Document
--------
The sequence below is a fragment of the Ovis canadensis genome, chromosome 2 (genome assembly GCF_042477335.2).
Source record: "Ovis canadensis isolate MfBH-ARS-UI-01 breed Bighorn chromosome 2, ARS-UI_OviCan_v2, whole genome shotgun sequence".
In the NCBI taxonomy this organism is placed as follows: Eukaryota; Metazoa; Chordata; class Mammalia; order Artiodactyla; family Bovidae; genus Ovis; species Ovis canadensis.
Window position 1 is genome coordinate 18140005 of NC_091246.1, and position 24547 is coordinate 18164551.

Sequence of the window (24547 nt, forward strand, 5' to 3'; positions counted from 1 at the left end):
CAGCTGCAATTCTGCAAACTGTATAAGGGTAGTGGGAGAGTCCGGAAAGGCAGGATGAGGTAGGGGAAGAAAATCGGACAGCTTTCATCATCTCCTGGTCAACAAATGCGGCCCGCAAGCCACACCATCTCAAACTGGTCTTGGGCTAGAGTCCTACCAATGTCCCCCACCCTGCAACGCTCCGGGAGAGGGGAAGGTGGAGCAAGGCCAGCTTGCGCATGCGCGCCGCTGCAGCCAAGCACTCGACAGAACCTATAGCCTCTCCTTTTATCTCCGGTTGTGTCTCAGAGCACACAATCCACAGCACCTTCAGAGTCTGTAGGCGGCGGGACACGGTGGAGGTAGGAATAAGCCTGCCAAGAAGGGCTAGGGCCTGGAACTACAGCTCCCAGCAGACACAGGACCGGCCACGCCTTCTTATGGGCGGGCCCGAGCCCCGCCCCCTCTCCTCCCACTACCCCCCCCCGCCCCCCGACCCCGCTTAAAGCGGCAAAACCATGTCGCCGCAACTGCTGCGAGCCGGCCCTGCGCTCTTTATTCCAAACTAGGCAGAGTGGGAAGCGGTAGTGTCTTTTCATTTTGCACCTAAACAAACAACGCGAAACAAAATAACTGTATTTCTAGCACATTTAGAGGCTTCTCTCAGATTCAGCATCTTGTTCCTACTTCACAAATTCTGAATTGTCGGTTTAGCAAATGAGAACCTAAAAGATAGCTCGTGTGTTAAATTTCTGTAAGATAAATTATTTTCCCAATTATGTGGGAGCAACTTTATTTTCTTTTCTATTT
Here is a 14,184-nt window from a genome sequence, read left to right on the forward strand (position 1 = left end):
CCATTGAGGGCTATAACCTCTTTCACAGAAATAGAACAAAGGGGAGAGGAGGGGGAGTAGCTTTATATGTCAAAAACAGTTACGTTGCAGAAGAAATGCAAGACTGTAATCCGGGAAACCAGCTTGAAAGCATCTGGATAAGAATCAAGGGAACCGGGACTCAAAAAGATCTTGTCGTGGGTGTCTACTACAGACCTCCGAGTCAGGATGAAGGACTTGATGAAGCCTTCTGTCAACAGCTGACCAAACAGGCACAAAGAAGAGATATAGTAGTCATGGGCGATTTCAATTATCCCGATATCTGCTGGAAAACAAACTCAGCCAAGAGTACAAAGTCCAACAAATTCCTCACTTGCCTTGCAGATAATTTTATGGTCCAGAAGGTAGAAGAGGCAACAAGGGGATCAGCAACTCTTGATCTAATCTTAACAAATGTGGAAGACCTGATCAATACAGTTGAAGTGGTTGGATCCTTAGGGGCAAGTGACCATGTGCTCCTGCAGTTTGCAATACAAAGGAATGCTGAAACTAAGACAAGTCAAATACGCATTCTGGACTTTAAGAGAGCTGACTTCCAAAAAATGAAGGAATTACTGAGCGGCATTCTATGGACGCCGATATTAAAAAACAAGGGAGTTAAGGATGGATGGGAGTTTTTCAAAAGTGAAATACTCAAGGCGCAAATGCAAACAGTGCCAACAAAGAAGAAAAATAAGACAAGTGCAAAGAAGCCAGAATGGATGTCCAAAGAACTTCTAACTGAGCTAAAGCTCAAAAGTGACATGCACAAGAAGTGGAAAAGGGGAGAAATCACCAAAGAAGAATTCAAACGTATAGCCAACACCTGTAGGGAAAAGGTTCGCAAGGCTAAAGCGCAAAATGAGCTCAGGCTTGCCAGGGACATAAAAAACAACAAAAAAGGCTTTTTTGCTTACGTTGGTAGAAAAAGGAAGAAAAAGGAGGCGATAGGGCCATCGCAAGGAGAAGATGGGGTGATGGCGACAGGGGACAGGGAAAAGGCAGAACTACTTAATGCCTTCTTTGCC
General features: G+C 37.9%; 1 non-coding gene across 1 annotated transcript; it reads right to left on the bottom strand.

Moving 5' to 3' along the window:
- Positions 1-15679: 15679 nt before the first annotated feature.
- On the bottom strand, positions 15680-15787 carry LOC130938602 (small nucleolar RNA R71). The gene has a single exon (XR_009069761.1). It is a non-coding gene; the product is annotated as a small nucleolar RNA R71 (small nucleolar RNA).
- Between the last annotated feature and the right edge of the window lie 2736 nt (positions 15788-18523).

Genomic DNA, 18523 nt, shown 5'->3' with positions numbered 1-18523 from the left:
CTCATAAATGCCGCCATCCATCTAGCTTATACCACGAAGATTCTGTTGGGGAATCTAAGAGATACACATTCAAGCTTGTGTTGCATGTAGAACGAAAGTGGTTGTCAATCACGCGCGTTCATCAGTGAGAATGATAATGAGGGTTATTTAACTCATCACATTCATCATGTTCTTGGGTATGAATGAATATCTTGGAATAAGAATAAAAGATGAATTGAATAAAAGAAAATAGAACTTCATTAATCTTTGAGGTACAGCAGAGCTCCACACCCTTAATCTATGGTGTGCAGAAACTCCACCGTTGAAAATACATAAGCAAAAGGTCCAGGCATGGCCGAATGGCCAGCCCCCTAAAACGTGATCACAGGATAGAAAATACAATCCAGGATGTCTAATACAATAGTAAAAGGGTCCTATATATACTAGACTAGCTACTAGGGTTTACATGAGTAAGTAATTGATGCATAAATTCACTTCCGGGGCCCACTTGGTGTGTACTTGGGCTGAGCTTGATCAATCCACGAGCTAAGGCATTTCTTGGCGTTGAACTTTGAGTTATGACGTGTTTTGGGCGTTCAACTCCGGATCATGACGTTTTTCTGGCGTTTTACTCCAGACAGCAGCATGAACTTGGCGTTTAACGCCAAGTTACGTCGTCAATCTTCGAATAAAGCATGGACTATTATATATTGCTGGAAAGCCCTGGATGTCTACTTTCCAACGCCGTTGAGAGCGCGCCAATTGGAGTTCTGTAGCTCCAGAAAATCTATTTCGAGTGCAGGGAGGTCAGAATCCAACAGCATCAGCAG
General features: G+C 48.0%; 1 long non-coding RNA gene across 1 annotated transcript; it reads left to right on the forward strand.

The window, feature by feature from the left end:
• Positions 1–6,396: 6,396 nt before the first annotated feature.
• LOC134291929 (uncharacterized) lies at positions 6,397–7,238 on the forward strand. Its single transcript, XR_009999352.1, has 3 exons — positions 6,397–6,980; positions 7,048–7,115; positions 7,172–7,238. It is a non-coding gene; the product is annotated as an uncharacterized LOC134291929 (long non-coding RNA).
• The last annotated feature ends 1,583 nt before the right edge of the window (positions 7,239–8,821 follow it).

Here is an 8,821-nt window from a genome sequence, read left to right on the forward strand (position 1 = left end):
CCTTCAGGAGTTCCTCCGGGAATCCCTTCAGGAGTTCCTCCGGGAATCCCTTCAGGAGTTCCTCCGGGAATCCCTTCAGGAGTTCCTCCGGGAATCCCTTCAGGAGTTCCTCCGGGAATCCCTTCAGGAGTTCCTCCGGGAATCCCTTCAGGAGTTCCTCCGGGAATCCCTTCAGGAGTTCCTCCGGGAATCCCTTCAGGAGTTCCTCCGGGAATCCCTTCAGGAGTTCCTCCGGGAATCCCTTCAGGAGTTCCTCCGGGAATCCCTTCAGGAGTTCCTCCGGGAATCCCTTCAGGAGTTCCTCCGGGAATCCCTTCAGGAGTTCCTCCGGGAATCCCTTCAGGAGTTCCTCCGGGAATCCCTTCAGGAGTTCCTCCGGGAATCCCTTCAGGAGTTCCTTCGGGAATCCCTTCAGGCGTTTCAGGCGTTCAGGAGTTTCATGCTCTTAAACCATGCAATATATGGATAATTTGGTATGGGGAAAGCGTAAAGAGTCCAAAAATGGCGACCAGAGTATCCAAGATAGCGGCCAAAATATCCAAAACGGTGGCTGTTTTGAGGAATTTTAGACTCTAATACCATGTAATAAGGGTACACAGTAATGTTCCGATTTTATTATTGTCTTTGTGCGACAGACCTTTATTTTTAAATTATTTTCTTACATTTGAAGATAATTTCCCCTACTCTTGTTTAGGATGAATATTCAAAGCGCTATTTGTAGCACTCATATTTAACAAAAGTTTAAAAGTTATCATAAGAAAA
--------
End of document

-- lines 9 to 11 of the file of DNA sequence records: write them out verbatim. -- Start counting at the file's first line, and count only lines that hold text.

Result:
General features: G+C 37.9%; 1 non-coding gene across 1 annotated transcript; it reads right to left on the bottom strand.

Moving 5' to 3' along the window:
- Positions 1-15679: 15679 nt before the first annotated feature.